Munch's setting for many of the Frieze paintings is the beach at Aasgaardstrand in the Oslo Fjord, where he had spent his summers since the late 1880s. He came to love the shore with its stony beaches that separated the sea from the forest,
and it is this particular scenery that we come upon repeatedly in such work as Starry Night. One of its most prominent motifs is the hugely bulking shape of three linden trees whose crowns have merged to form a single outline.
Prosaic enough in actuality, but raised by Munch's nocturnal vision to unexpected potency, the tree group with the white fence in front and even the white flagpole that stands out against the foliage like a mysterious light reflection may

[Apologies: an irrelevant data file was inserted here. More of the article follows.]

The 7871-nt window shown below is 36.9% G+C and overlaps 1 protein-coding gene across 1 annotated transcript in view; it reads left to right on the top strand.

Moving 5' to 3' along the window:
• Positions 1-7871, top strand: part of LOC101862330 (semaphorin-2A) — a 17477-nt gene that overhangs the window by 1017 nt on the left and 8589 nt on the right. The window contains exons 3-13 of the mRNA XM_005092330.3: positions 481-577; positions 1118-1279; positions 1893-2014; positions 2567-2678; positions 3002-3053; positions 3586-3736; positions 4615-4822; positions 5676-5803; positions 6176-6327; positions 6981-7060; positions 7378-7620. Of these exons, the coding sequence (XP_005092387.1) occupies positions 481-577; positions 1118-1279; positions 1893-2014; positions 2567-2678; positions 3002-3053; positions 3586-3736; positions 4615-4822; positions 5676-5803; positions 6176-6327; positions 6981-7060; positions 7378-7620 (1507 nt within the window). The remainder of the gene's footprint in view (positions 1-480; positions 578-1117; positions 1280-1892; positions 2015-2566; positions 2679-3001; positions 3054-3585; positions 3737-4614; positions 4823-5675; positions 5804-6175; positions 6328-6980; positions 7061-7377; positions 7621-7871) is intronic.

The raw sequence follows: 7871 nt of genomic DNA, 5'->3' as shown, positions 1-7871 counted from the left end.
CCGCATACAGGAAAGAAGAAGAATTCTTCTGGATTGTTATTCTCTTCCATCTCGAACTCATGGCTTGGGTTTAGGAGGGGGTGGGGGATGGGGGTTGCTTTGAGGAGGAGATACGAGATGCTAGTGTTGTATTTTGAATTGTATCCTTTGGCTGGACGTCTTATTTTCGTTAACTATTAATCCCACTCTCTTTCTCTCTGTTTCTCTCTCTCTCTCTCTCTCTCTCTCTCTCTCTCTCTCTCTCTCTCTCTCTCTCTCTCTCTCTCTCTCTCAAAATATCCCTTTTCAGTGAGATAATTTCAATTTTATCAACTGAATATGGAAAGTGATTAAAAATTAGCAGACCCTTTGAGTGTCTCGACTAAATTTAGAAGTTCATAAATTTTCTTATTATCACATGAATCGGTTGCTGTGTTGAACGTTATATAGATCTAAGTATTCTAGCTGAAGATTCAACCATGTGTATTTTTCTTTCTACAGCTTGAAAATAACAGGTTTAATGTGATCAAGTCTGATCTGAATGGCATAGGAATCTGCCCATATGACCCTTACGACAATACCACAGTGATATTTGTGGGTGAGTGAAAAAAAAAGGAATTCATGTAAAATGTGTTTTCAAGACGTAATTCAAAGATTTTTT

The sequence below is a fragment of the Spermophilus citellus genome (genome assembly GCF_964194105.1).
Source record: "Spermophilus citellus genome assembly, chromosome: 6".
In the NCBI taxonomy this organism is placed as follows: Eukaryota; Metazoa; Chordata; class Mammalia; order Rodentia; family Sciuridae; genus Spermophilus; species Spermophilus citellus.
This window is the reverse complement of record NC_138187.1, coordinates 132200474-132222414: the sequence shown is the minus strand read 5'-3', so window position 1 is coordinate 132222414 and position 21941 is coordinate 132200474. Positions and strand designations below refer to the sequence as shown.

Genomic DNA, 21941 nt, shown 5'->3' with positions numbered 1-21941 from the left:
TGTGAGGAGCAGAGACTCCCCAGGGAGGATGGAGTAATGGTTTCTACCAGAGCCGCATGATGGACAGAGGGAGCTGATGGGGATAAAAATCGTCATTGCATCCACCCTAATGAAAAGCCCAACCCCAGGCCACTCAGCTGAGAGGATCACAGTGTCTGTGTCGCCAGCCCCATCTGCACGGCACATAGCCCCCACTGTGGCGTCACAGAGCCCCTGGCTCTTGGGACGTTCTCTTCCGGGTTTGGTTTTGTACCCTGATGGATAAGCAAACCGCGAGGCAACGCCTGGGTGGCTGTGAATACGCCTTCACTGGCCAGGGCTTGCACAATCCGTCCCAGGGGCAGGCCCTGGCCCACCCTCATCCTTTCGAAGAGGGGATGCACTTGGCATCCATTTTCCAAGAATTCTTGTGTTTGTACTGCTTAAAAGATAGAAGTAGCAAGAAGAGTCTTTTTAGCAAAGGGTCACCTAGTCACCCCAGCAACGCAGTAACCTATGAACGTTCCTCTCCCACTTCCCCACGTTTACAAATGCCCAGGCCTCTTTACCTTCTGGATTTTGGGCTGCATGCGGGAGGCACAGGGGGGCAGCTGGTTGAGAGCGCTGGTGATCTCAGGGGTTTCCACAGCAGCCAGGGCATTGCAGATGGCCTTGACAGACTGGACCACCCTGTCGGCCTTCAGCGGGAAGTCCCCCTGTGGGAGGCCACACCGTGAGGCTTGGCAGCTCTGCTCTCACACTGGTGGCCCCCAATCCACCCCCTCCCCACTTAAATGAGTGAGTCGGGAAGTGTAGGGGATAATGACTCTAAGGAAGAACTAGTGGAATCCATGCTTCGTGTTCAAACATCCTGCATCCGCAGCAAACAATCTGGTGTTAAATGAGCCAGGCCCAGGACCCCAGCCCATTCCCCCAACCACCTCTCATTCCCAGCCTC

still be found in their places today, testifying to Munch's fundamentally literal approach.
Like Starry Night by Van Gogh, Munch's Starry Night, 1893 also endows his nocturnal landscapes with animistic qualities. Sky, water, and earth, divided yet rejoined in a larger unity, are the subject of this work. Land and sea are locked in an embrace in which each advances toward and recedes from the other. The dividing line marking the contiguous position of the two elements undulates boldly from the left foreground deep into the picture space before losing itself in the conspicuously inverted U-form fashioned by the combined tree crowns. Contained in this anthropomorphic vision of nature are the recurrent themes of human life and love rendered through an impersonal parable.